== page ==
Oh great. Once I was rolling down the road in some rusty old wreck of a taxi what seemed like an unsuitably long time for one night, I started asking myself what on earth I am doing here. We were surrounded by strange looking dilapidated vehicles, huge trucks which looked like they were stapled togerther from pieces of scrap metal, there was no seat belt, and for a while I wondered whether we were even going into the center of the city and not somewhere out into the unknown countryside...
But then a sign "Karol Bagh" appeared and the driver turned off into some dirty looking part of town and started asking for Channa market.
So here I am. The driver apparently left half an hour after my arrival time for the airport, never called them, never returned so far...
They may or may not have discovered my reservation, anyway, I got my room, and they agreed to provide me with a car back to the airport at 7am for my flight to Jodhpur. Had to ask for towels several times, got some room service for an omelet and toast (food considered "safe" in India though my guts are bubbling a bit already) but the taste of the tea made up for it all. Nothing like Indian tea drunk in India.
So, I guess, I am in for another bumpy cross country ride tomorrow, once I land in Jodhpur I have to find a "private bus" to Jaisalmer.
At last Queen Harish has answered my mail and will probably see him soon in Jaisalmer, before he leaves on another tour.
Wondering whether I will be ok without malaria pills, reading all the side effects I just did not feel like spending those 250$ they wanted at the Tokyo hospital for another few weeks of medical aggravation, and did not renew that awful typhoid vaccination either. For now, I am safe from Hep A and B and diphteria and tetanus at least, I got all those shots when I was thinking of going to "Kurdistan" 2 years ago.
So, in for another adventure, I am feeling a bit like Eric Newby on one of his mad travels.
Sat, September 12, 2009 - 12:16 PM —


Rajasthan Visit: 2009-9
2009-10-09 - So I am in Jaisalmer at last.
The wake up call in the Delhi hotel came half an hour late, too. Thank God I have my own alarm in my mobile.
Flew Kingfisher Air to Jodhpur and then got the bus to Jaisalmer, 5 hours through the desert. I was the only foreigner on the bus, surrounded by Rajasthani women in colourful sarees, golden nose rings and necklaces who looked almost like gypsies, their husbands, and a lot of kids, babies, and also a few bigger ones.
I looked out the open window of the bus, and realised that the only way to cope with the sun is to wrap my saree silk scarf around my hair and my face like an Arab. It works, much better than sunscreen alone.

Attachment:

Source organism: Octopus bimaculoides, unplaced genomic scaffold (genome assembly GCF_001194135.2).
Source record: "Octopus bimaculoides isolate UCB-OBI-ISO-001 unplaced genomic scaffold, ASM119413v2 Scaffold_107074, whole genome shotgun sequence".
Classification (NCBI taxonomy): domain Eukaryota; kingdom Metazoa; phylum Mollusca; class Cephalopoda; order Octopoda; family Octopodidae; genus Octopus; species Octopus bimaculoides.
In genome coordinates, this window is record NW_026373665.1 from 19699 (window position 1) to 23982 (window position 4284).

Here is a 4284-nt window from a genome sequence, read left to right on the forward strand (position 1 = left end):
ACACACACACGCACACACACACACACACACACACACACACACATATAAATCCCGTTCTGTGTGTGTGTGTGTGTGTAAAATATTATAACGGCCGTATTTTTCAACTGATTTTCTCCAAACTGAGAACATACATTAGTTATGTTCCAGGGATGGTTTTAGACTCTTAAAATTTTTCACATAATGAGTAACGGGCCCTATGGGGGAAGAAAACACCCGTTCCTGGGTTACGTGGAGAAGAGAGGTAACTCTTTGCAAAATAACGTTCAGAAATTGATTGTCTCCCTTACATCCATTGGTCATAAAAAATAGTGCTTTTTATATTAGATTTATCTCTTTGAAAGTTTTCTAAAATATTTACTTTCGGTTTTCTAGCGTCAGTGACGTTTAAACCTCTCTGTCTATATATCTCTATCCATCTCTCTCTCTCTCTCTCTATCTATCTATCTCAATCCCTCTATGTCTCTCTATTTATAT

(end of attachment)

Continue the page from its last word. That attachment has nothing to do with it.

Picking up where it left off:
It also makes me feel safer and keeps the men at a distance, now I walk the streets this way all the time, loose jeans, silk blouse and most of my face and hair hidden by a veil.
Unfortunately, Queen Harish had to leave to visit some sick relative just before I came, so we missed each other and I am here all alone. But we talked on the phone and maybe he will send over one of his musicians to see me.
Tomorrow they will take me into the desert and for a 7km camel ride, and to "sleep under the stars".
The interesting part is the feeling of being all alone in th middle of nowhere, (though still not sure what I am doing here) and when I feel into myself, my mind is very quiet, in sort of a suspended state, just being in the moment, and I feel no fear, just silence inside.
I have also noticed that I have become stronger and more dignified during this journey. When someone tries to tease me and put me down a little bit, I just proudly tell them off.
My new Tartar friend in Kapadokya told me, I am like an Indian woman, very strong, and he likes that.
Today, I went into the Desert Boy restaurant for lunch. When the man there started on explaining the existence of gigolos in Jaisalmer, I simply said:"You know what I do?", and I wrapped my scarf around my hair, and he changed the subject immediately. Ha! It works! So simple, actually. You just have to learn their nonverbal language.
Anyway, my hotel is gorgeous, all in sand coloured marble and located o a hill across from Sunset Point which has temple-like pavillons on it where you can sit and watch the sunset. I can lso sit on the roof and watch the Fort.
Also, inside the Fort, I followed Lonely Planet's suggestion for activities, and got an ayurvedic massage, by an Indian woman in a saree who rubbed oil all over my body and did sort of a lymph drainage thing.
Had tea and fruit at the Saffron restaurant again, and a band came and played who looked and sounded a lot like the Maharaja band from the Latcho Drom movie. The best part was the flamboyant maybe 11 year old boy who played the spoons for percussion and made very sexy expressive arm and hand movements with them. The most charming child musician he was, an all male band of boys, youngsters and men. Mon, September 14, 2009 - 10:07 AM -